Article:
“I sent a letter telling ‘em I was finished. I had a pretty good year, but wasn’t particularly popular, and had an ordinary attitude……. At 25 I was ‘done’……I’d had enough of League football………..”

 

***

 

In fact his AFL career, which comprised 91 games (48 with North Melbourne, 26 with Melbourne, and 17 with Sydney) was shut to the back of his mind.

 

It was only when an old North Melbourne team-mate, Kenny Rainsford, began pestering him that he began to have second thoughts about playing again.

 

Rainsford had taken on the coaching job at Moe.

 

“ ‘Come down. Play one game and see whether you like it ’, he said. “I’d completely lost my love for footy, but I had a run and really enjoyed it. I had two fun years. We played finals and I was lucky enough to play in the Latrobe Valley League’s Country Championship win at Swan Hill.”

 

“Kenny then went down to Tassie. I didn’t have a great job in Melbourne, so I followed him down, and played with Launceston in the Statewide League, for two years.”

 

When the Statewide League was disbanded, Launceston reverted to the NTFL and appointed Paul as playing-coach.

 

“I enjoyed it, and learned a lot of lessons. But I found it difficult dealing with different personalities when I was still a kid myself,” he says.

 

After relinquishing the coaching job he played another season, then, at the tender age of 30, Paul Bryce called time on his football career.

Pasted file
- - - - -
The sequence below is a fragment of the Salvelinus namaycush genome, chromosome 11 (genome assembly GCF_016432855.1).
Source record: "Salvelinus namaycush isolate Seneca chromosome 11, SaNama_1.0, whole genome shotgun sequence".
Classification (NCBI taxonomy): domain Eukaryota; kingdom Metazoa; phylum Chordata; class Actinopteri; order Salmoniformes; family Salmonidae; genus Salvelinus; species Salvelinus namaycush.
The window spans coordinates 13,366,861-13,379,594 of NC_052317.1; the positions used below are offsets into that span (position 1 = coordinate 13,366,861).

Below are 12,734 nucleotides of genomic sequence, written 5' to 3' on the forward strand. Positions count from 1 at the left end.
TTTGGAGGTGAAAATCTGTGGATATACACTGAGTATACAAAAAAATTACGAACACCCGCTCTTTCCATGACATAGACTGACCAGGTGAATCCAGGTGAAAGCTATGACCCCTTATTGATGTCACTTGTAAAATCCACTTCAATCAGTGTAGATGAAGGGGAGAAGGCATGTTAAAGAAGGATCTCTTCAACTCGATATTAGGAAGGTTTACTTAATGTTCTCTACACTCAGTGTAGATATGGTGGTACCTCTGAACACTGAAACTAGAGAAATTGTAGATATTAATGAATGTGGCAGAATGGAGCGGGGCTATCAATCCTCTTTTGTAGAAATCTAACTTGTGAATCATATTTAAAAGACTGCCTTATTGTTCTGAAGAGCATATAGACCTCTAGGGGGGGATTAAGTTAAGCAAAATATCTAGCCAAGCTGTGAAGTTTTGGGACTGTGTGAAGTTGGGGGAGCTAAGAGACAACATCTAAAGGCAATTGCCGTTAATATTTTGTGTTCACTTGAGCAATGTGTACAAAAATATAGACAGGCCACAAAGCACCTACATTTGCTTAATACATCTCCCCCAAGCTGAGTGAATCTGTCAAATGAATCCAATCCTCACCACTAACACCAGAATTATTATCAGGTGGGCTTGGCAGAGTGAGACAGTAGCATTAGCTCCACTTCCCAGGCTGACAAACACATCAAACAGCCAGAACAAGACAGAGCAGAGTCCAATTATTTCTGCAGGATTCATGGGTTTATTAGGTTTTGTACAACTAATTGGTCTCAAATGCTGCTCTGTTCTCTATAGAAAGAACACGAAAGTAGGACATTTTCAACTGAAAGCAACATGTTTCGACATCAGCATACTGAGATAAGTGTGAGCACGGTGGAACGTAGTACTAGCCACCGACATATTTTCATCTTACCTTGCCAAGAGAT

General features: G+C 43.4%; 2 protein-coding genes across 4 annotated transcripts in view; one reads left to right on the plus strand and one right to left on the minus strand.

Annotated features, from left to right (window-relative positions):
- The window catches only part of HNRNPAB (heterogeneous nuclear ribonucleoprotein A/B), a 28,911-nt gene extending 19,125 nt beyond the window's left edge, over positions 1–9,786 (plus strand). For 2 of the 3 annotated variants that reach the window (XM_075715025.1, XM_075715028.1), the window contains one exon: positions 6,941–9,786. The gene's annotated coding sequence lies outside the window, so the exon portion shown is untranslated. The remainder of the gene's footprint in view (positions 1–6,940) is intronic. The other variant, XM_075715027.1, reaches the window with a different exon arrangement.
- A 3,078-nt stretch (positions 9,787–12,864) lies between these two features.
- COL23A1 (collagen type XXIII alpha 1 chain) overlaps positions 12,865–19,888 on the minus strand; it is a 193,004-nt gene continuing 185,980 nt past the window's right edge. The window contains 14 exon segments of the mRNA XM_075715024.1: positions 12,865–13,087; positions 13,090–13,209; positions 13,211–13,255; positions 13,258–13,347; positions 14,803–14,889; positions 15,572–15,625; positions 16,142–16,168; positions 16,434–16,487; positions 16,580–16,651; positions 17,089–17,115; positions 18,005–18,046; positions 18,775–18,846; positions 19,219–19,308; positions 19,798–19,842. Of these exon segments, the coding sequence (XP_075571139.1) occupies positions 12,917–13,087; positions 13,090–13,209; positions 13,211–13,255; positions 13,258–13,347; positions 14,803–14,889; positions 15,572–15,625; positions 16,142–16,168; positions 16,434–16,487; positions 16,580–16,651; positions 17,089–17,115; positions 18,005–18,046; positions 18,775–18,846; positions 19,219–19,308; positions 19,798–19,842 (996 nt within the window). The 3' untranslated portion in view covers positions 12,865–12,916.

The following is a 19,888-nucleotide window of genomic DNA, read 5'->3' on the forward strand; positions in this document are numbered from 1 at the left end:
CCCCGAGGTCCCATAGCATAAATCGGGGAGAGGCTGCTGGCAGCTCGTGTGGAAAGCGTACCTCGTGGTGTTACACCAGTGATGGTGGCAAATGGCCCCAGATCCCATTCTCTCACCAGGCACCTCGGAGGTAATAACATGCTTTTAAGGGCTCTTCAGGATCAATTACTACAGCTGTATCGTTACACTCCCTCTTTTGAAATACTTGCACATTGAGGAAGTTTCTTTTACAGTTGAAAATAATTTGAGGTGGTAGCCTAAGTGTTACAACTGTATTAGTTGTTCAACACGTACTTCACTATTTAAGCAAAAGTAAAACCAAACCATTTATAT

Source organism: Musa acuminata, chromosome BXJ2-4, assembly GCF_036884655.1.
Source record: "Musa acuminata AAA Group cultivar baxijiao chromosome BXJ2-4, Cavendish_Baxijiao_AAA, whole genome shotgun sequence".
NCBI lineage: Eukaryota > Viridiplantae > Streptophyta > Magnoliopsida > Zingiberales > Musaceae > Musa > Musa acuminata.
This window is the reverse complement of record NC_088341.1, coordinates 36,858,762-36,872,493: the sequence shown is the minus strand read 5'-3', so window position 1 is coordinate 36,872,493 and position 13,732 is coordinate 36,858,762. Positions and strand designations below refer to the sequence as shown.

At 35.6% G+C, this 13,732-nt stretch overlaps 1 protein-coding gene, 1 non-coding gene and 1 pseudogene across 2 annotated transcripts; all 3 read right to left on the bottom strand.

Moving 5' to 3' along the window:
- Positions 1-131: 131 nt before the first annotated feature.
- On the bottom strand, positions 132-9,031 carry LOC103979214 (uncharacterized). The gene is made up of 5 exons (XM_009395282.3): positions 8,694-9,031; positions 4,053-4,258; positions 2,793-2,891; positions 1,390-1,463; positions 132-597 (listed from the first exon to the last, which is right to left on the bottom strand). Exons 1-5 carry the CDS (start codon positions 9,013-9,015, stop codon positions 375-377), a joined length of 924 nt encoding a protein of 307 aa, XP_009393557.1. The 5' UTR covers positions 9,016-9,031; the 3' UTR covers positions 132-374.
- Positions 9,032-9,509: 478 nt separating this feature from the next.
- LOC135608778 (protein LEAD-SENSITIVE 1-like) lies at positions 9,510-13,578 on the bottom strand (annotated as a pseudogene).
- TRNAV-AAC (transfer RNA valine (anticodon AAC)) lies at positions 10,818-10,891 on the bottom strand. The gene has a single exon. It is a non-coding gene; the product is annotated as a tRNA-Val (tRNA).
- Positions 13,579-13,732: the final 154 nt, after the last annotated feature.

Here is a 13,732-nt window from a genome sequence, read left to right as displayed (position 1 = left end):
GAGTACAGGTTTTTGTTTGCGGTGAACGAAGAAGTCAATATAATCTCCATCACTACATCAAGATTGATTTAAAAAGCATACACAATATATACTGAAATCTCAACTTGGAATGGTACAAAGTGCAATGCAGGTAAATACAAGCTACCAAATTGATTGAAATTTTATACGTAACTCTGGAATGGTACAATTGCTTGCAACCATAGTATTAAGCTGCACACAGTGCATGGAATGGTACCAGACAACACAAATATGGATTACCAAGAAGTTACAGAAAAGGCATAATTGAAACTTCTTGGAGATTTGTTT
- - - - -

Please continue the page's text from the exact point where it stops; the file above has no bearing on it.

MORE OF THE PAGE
With work now occupying more of his time, he took up fly-fishing. It became his hobby, developing into an obsession, sometimes taking him out 3-4 times a week.

 

Fishing the streams of Tasmania, with the birds chirping and the sun shining, was, I suppose, eons away from the manic pressure and screaming crowds of AFL footy.

 

Paul accepted a work transfer back to Melbourne in 2001, but that failed to rekindle his love of the game.

 

He’s involved in the golf industry, and handles all the Victorian on-line sales of the Golf Clearance Outlet which, he says, has developed into a thriving business.

 

Paul and his wife Rebecca (who is a lecturer in Exercise Physiology ) and kids Lucy (11) and Mitch (9) are firmly entrenched in Melbourne, but he sometimes harks back to the days when his football journey began.

 

“I often think I’d like to stand in front of kids,” he says,”…and tell ‘em what it’s like to have ability and not fulfil that……..and then live with some regret……It’s hard…it’s bloody hard…..Bloody hell, what a waste…….”

 

 

 

 

This story first appeared on KB Hill’s website On Reflection and appears here with permission.

All photos from KB Hill’s collection.

To read more of KB Hill’s great stories, click HERE.

 

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Comments

  1. Well told, KB. And well done to Paul for his honesty – what a final statement!

  2. Remember Paul Bryce playing that terrific game in the win over melbourne that broke a 20-odd game losing streak. We were mystified. Bryce was right, he was not popular with the fans. Natural ability but lacked footy smarts.
    Another beautiful day in Sydney….

  3. Great piece KB. Tales of players leaving the game disaffected always makes for sad reading. Pleased to hear that Paul found some joy and passion going aroun in the bush in the later stages but also that he found revisiting that journey a cathartic experience.

  4. I have clear recollections of Paul Bryce…and of my frustrations at him, wondering why he could not frank his obvious talent while playing for North.

    Full credit to him for being clear-eyed enough to admit his mistakes. There certainly was not the player welfare assistance available back in those days.

    I would also like to apologise to Paul for heckling him at Princes Park, when he was playing at full-back for Sydney in their infamous walloping by North Melbourne.